Winnipeg Free Press - PRINT EDITION

Fed express keeps rolling at age 31

Likely has couple Slams left in him

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Somehow, it seemed so easy for so many people to write off Roger Federer.

He was past his 30th birthday, they would point out.

About 2 1/2 years went by without any additions to his Grand Slam trophy case, the thinking went.

First Rafael Nadal, then Novak Djokovic, overtook Federer in the rankings and as the man to beat at major tournament after major tournament.

Well, look at the guy now. Wimbledon champion, once again, stretching his record total to 17 Grand Slam championships. Ranked No. 1, once again. And -- heading into Monday's start of the U.S. Open -- the favourite to reach the final, once again.

"I'm out of the business of predicting Federer anymore," said Andre Agassi, a two-time U.S. Open champion and runner-up to Federer in 2005. "He's continually surprised me with his achievements; he no longer surprises me. I think he has a lot more tennis in him. He looked as comfortable as I've ever seen him on the tennis court in England. He maybe needs one or two things to fall for him to knock down a few more (Grand Slam titles) at this stage of his career, but he's certainly as capable of it as anybody I've ever seen."

Federer's pursuit of a sixth U.S. Open title at age 31 will certainly be among the main angles to keep track of on the hard courts of Flushing Meadows.

Other stories to watch include:

-- Djokovic's bid for a second consecutive championship in New York and fifth major title in two years;

-- Andy Murray's attempt to follow up his Olympic gold medal with Britain's first Grand Slam men's singles title since 1936;

-- Andy Roddick's hope for one more deep run in front of the home fans;

-- Four-time major champion Kim Clijsters' farewell to tennis in what she says is the last tournament of her career;

-- Venus Williams' return to the U.S. Open a year after withdrawing from the tournament and revealing she was diagnosed with an autoimmune disease;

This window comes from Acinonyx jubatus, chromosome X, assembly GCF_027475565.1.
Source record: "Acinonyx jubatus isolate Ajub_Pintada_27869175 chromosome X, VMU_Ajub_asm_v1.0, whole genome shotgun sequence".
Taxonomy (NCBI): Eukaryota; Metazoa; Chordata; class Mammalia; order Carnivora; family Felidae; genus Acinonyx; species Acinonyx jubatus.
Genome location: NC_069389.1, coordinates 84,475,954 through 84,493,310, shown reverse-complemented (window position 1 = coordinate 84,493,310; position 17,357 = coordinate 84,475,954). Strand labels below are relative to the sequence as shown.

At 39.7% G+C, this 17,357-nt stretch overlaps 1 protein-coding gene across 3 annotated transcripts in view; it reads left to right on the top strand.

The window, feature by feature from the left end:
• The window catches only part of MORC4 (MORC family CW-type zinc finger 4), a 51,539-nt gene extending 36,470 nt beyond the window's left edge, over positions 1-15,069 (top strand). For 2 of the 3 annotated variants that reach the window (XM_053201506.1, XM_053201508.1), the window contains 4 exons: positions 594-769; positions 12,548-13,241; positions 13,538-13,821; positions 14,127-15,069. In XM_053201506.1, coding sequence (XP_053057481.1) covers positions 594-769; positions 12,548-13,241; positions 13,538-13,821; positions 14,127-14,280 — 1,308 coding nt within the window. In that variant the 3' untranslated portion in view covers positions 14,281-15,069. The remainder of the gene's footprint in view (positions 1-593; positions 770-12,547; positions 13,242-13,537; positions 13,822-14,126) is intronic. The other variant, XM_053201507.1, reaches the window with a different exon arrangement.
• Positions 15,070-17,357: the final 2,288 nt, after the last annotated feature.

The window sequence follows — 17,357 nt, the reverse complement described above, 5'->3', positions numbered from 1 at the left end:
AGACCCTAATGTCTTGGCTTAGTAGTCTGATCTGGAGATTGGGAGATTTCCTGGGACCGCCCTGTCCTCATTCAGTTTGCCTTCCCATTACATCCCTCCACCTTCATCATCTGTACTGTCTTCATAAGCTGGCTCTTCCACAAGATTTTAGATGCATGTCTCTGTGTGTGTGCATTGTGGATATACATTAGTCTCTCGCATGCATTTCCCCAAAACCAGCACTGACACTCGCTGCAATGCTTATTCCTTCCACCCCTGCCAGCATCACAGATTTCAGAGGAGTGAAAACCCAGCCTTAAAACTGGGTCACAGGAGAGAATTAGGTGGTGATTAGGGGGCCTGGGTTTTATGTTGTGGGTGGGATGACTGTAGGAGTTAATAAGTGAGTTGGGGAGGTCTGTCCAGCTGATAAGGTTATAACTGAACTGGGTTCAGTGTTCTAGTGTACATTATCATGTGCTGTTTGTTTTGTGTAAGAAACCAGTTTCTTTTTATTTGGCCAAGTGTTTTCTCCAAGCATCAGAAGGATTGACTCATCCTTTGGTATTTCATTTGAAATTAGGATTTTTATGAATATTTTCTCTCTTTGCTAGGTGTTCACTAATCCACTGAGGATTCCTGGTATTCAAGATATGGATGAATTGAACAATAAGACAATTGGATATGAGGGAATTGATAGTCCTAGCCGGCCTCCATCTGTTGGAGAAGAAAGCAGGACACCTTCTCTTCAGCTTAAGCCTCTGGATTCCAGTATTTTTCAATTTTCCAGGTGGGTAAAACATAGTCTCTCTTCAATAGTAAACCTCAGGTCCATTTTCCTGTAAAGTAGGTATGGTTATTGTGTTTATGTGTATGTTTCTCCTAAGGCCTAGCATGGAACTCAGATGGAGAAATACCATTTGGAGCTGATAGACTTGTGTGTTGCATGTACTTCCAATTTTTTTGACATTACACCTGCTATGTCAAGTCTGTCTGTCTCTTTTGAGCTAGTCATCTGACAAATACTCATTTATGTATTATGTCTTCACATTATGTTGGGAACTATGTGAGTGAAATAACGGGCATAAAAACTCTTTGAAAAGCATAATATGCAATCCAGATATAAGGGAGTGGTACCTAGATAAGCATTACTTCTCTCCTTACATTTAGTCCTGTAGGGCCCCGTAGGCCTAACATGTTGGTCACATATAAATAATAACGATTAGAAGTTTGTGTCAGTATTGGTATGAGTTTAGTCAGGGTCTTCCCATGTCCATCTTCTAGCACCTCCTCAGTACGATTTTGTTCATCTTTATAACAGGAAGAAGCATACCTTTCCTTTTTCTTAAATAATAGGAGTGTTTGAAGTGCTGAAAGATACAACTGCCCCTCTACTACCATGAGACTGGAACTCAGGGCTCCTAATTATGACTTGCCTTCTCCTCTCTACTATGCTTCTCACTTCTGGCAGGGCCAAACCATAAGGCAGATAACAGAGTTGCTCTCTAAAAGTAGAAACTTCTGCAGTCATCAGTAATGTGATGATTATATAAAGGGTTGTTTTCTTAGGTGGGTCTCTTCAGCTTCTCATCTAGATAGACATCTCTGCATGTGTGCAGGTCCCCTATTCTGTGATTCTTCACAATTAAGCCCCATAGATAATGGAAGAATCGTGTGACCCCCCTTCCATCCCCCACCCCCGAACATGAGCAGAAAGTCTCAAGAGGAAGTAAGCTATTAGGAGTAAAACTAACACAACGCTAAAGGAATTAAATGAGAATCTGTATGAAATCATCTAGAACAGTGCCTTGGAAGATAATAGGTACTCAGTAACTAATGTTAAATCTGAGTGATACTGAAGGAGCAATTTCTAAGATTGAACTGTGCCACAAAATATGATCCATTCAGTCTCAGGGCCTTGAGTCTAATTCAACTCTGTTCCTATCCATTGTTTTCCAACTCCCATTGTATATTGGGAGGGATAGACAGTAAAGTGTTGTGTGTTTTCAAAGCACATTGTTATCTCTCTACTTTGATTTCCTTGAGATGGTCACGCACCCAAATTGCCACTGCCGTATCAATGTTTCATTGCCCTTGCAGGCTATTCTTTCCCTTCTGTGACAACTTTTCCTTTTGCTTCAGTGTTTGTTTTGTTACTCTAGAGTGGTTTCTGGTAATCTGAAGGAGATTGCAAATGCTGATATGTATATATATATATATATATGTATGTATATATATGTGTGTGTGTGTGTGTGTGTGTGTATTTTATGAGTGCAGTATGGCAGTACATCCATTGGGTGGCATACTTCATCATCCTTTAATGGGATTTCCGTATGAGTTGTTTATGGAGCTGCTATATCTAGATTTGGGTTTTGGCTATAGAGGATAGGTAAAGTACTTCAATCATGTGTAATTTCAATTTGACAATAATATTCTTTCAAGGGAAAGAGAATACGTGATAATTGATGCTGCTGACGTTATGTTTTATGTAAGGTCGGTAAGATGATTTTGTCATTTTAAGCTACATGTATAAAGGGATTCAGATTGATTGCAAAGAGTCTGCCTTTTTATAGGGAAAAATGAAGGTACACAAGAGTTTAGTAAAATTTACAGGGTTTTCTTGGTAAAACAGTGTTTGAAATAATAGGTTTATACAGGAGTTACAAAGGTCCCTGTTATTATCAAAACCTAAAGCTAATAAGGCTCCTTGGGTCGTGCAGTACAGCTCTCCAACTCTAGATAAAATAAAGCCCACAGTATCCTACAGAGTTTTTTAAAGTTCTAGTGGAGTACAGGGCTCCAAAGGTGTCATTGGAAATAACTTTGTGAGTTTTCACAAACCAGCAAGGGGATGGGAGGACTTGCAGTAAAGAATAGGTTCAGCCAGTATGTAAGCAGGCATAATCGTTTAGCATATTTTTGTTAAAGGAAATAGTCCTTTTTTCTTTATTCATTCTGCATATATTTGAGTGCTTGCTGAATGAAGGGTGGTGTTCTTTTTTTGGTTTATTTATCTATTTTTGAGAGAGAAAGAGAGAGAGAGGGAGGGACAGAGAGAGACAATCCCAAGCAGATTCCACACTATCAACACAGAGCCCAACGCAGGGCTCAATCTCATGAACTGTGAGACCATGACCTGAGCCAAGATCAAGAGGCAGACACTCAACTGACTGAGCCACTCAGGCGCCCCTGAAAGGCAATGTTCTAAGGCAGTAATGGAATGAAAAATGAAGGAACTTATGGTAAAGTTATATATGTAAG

-- Serena Williams' try for her 15th major trophy -- and, of course, what sort of interaction she might have with on-court officials after a foot-fault tirade in the 2009 semifinals, then a "you're just unattractive inside" monologue in the 2011 final.

"My mind frame this year is that something is going to happen, for sure, because something always happens to me at the Open, whether it's a horrendous line call that's two feet in or whether it's a grunt and I get a point penalized or a foot-fault when I actually don't foot-fault. I'm prepared for something to happen," said the younger Williams sister, a three-time champion in New York whose serve was dominant recently en route to her fifth title at Wimbledon and two gold medals at the Olympics.

Another key question is what sort of effect there will be from the short turnaround and shift to hard courts after the grass-court London Games.

"There's no doubt about it: This is not an ideal preparation," said Federer, routed 6-2, 6-1, 6-4 by Murray in the Olympic final on Aug. 5, less than a month after beating him in four sets on the same court in the Wimbledon final.

"It's not impossible," Federer added, "but it's just very hard on the body and mind to travel halfway around the world, go on a different surface. ... In the past, you would take maybe a few weeks off for a top player, then prepare for three brutal weeks on hard courts, then come over here wanting to fire (on) all cylinders. This year, it's different."

He once won 40 matches in a row at the U.S. Open, a streak that ended with a five-set loss to Juan Martin del Potro in the 2009 final. That was followed by semifinal setbacks against Djokovic each of the past two years, including what Federer calls "that brutal match with Novak" -- in 2011, when Federer took the first two sets, then held two match points, but couldn't close the deal.

On the first match point, Djokovic smacked a gutsy forehand return winner that barely landed on a line and drew something of a rebuke from Federer afterward.

"I never played that way," Federer said at the time. "I believe in the hard-work's-going-to-pay-off kind of thing, because early on, maybe I didn't always work at my hardest. So for me, this is very hard to understand how (he could) play a shot like that on match point."

Harumph.

Djokovic went on to victory in the final against Nadal, the 2010 U.S. Open champion and 11-time major winner who is currently out with knee problems and won't be in New York. That was part of a stretch in which the Serb and the Spaniard split up nine Grand Slam trophies in a row, shutting out Federer and leaving him stuck on No. 16 for more than two full seasons.

-- The Associated Press

Republished from the Winnipeg Free Press print edition August 26, 2012 B13

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